Saturday, July 24, 2010

Storming the Castle!

Breakfast at Pollock Halls is quite the experience.  The place is full of folks speaking in several different languages.  Some are here as tourists, some as students, and some for the golf being played at St Andrews.
We, of course, are the tourists. 
The stage and seating as seen from the ramparts of the castle.

Edinburgh Castle is built on top of an ancient volcanic core.  Splendid location, but at the moment the front area is a giant stage with grandstand seating.  Rod Stewart played last night, with someone else tonight.  Then the Tatoo is in August.  On either side of the main gate is a statue, one of William Wallace and the other, Robert the Bruce, both very sacred to Scots and their independence.   There is a piper who plays at the top of the walls every hour.  He has quite the repertoire.

Robert the Bruce.  Or is this William Wallace?  Not really sure and they didn't have a sign!
The Piper.

The weather is co-operative for our visit.  When it does start to rain, we just pop into one of the buildings  until the squall blows over.  The castle houses the Scottish Crown Jewels, which, unlike the British, were hidden from Cromwell's goons, who destroyed so very much.    The National War museum is also here.  We particularly enjoyed this, as all the items were personal, with the owner not only attributed, but also introduced as to what he did in the military.  Some were Victoria Cross recepients, but most were just common solders and sailors.  The Museum of the Highland Regements had music playing that was recorded in Baghra, Iraq, as the Regement is currently stationed there.  The CD won several awards.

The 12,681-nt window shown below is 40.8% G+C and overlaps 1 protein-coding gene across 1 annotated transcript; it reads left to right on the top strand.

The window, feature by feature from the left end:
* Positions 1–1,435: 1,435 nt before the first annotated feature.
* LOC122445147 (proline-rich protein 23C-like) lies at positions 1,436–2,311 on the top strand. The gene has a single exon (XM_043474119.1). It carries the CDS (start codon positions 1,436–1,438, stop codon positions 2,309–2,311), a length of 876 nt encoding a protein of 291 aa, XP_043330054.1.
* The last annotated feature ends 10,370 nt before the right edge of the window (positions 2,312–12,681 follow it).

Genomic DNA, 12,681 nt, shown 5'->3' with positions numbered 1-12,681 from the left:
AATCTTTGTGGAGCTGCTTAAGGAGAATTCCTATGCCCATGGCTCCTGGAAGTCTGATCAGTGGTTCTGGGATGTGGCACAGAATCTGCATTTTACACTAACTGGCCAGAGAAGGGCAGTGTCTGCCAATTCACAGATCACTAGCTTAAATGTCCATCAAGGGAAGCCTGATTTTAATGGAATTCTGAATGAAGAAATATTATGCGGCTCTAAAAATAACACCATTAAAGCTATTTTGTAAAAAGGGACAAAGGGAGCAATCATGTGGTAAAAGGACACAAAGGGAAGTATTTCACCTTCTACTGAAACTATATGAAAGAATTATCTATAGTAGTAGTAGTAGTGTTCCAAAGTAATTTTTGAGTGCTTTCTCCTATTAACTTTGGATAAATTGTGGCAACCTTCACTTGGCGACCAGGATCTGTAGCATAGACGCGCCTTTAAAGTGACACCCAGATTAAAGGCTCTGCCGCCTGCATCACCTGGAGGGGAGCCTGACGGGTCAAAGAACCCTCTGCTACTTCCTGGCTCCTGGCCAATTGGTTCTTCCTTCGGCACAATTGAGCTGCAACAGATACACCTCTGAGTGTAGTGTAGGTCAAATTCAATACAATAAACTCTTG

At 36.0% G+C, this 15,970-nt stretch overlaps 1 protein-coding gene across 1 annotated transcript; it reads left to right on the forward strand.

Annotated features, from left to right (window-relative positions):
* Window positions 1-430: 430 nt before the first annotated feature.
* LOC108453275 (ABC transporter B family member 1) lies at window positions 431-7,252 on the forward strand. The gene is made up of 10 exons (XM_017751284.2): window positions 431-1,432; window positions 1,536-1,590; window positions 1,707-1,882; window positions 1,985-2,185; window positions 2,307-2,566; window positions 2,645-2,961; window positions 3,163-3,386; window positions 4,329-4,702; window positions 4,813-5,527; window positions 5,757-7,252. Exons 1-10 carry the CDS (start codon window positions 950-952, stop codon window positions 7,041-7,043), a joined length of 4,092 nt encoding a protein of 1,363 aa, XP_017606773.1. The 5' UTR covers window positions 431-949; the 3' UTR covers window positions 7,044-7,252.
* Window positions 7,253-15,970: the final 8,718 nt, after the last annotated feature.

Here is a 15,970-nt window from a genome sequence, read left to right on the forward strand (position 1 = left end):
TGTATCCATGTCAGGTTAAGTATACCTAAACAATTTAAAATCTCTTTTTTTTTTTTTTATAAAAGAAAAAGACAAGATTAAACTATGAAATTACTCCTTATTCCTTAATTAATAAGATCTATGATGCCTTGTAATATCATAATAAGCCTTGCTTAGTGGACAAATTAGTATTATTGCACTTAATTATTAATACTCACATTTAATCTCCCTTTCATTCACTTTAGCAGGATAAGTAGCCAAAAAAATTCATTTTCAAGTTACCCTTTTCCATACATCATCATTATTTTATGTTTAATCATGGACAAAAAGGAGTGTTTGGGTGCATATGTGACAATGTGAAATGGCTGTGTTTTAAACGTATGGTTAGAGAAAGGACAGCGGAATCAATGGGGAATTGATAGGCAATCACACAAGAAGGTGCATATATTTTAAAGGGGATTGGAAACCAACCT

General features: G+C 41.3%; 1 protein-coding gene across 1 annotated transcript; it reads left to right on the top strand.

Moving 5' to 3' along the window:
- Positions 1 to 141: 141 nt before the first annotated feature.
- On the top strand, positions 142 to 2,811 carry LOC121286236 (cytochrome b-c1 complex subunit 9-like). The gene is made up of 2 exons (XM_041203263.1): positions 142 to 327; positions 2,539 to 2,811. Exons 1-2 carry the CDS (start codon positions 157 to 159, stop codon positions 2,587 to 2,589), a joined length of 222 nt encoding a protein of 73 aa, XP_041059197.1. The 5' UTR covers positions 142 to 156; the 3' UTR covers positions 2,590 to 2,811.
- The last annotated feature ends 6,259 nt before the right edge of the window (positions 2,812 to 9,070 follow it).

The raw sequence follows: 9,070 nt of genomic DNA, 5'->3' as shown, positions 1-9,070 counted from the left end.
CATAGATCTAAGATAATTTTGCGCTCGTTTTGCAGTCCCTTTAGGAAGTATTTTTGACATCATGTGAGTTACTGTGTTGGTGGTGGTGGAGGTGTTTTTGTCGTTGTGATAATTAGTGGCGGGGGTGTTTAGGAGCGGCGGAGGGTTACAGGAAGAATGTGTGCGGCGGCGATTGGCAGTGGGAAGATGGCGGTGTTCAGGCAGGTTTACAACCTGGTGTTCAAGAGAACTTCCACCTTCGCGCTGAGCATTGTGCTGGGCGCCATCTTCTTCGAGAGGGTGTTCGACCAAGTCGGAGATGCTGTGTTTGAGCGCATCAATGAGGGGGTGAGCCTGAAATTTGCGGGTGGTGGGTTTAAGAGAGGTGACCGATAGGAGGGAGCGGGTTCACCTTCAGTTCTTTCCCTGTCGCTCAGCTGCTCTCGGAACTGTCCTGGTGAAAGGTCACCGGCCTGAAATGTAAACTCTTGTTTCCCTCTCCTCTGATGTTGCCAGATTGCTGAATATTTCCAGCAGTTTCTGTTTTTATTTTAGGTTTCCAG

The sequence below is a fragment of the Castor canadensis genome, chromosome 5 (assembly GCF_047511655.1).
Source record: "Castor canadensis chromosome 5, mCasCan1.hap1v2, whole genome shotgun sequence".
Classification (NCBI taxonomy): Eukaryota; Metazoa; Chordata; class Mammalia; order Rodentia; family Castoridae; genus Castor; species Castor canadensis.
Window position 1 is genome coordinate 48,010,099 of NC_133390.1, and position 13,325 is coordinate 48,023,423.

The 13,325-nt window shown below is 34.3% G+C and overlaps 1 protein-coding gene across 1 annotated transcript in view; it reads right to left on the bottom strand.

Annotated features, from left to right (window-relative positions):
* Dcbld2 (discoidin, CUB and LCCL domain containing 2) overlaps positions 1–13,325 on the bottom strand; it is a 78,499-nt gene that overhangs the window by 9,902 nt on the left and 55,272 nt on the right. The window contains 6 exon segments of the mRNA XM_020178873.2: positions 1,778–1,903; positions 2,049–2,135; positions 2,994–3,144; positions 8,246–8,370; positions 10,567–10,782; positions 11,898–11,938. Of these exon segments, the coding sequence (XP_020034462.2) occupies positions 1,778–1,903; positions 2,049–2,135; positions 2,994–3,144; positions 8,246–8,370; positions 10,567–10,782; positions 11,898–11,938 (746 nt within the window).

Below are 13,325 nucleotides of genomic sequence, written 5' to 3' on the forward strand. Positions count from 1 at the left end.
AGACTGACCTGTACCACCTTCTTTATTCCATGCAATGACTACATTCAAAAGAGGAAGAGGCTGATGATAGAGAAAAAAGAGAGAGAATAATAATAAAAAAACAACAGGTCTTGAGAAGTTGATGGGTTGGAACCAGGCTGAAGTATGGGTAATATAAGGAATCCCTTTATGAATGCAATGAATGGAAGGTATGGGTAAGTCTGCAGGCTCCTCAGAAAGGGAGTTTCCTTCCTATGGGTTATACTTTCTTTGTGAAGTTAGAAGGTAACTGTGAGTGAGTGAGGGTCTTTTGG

The Doggie Graveyard, where dogs of the Regements have been buried since Queen Victoria was on the throne.
Where American prisioners of war were kept during the Revolution.

Took us most of 4 hours to see everything in the castle.  By this time we were tired of shuffle walking.  Leaving the castle, we strolled the Royal Mile, down Princes St.  Statues of Sir Walter Scott, John Knox, Lord Hume and others line the street which is over run with shops selling souveniers, kilts, all things made of wool, and pubs.  We finally stop at a pub with outdoor seating, as the weather is beautiful, by Scottish standards.  There is nothing that says 'I'm on holiday' as much as sitting outside with a pint watching the world stroll by!
This is a big fireplace, which they need, since if it's this cold in July what's it like in January?!?
Weapons on loan from the Tower of London.

Dinner is at a small Italian trattoria, Positano.  Since we don't have a reservation, they say we have to be finished by 8, but no problem, as we are famished and it's only 6:15!  The food and service are brilliant!  We may have to come here tomorrow, as well.  We stopped by the pub from last night to sample a pair of Scotch Whiskys.
Need to make a call?  Phone booths are available!

How much is that Doggie in the window?  He was the owner of a Whisky Shop!

Back at Pollock Halls, we decide it is too early to stay in for the evening, so we head for the bar.  The place is busy with mainly the tourist crowd.  We visit with a woman from Italy who had come for the Rod Stewart concert last night!  A 40+ year old groupie!   Then we strike up a conversation with the man in a kilt who has sat next to us.  He is a native Scot, now living in Oslo working for the military there until he can retire back to Edinburgh.  Very interesting....  I asked him what he carried in his sporan.  He laughed!  'My wallet, there are no pockets on a kilt!'
The Bar at Pollock Halls.  The older couple were here for the British Open at St Andrew's.

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